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30 May 2005

Soft, pink and meaty

SausagesI eventually got round to making my sausages - and if I say so myself, they're not too bad at all.  I'd had various detractors: some said that I'd have no chance of stuffing the meat into the collagen casing - wrong; others said that you can't get the right cuts of beef - wrong; and yet others felt you can't make a really good all beef sausage - again wrong.

My interest in making sausages started with a dull day at the office and clicking on vaguely interesting looking links, one in particular was www.sausagemaking.org.  It does what you'd expect and it got me thinking that I've never tasted a really good kosher sausage, not of the same quality that you can get in decent non-kosher butchers.  So I did some digging and confirmed my suspicions that none was available.  Amazingly I couldn't find a single kosher butcher in London that makes its own sausages, they all buy them in from larger commercial outfits.  It became pretty obvious that I needed to redress this balance.

In a rash moment I decided to buy the equipment before bothering to check that I could get the ingredients.  The only available kosher sausage casings you can get are made by an Australian company called Devro that are shipped into the UK.  As I've posted previously it is as far as I can gather impossible to get hold of kosher natural sausage casings, so Devro's collagen ones had to do.  As a quick aside, whilst researching this I had a very interesting chat with the technical director of a leading kosher processed meat supplier, who like me, lamented the kosher community's unwillingness to spend a bit more money for better quality (and more interesting) meat products.  Anyway, back to my sausage making.  It turned out that the only place I could get hold of these collagen sausage casings was from an ingredients supplier, Alderson Ingredients, based in Milton Keynes.  Jct 13 of M1 and £56 later, I owned a caddy (makes about 1,000 sausages) of sausage casings.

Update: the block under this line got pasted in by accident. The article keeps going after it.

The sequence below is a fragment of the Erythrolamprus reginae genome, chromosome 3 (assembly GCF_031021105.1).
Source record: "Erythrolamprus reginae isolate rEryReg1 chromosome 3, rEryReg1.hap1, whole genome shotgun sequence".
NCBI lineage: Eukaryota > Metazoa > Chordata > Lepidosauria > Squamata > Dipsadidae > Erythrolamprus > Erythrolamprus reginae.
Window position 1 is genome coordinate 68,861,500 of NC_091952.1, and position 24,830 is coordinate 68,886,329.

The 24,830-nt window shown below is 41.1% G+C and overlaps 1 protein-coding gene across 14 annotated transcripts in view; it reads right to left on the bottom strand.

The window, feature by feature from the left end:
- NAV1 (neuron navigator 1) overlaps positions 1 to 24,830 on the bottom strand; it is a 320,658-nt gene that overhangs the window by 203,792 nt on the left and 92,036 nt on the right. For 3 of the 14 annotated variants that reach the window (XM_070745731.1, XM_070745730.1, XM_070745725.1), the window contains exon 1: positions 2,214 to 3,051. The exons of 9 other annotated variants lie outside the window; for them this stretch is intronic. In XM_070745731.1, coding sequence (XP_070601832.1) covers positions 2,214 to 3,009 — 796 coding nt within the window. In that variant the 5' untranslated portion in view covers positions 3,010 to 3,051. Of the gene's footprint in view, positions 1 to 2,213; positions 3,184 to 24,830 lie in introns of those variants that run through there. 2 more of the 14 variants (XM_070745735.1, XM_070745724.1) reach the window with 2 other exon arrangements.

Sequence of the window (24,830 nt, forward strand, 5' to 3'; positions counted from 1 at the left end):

Now for the meat.  The friendly people at sausagemaking.org were a bit stumped by my request for a 100% beef sausage with no pork product, but they put me in touch with Len Poli, who's website I strongly recommend visiting and who I gather, from his emails to me at least, is a thoroughly nice chap.  He sent me some recipes and gave me a piece of advice that was crucial: make sure that at least 30% of the meat content in a beef sausage is fat.  This is considerably higher than for pork sausages, often the fat accounts for 10-20% of the meat.  Beef is a lot drier than pork and so needs the fat for moisture.  So I got hold of my 500g of bola (beef shoulder) and 150g of fat and got mincing.

My first mistake was not to combine the meat and fat together in mincer, it was only after grinding half the meat I realised I was supposed to be combining in the fat quickly rectified my error.  When I'd minced the lot I decided to keep the additional ingredients limited to salt and pepper and a pinch of garam masala.  I cooked up a patty to check for flavour and was more or less happy.  Afterall, this was an experiment on whether I could make them, rather than whether they tasted any good. 

Sausage_mincerSo came the fun of stuffing.  I have to admit that it took me a few attempts to fully appreciate that the way you stuff them is by running the casing along the stuffing tube and then playing it out from there.  Initially I tried to hold the casings over the tip of the tube and stuff that way.  After much mess I realised where I was going wrong and things became significantly easier.  I used 22mm casings that were enormously long - I couldn't begin to guess how long - and so they needed to be cut down to a manageable size, but once that was done it was all pretty straightforward.  And so, I had my own home made sausages.

I cooked a few of them for lunch and my conclusion is that they were rather good but a bit dry.  Len was right about the fat content and I reckon next time I'll use more than 30% fat, maybe 35-40%.  Other than that I was pretty happy.  They looked like sausages, despite being a bit dry they tasted better than the stuff you buy at the butchers and with some tweaking I have no doubt they'll improve considerably.  A barbecue is in the diary for this weekend so I think Friday might be another sausage making day.


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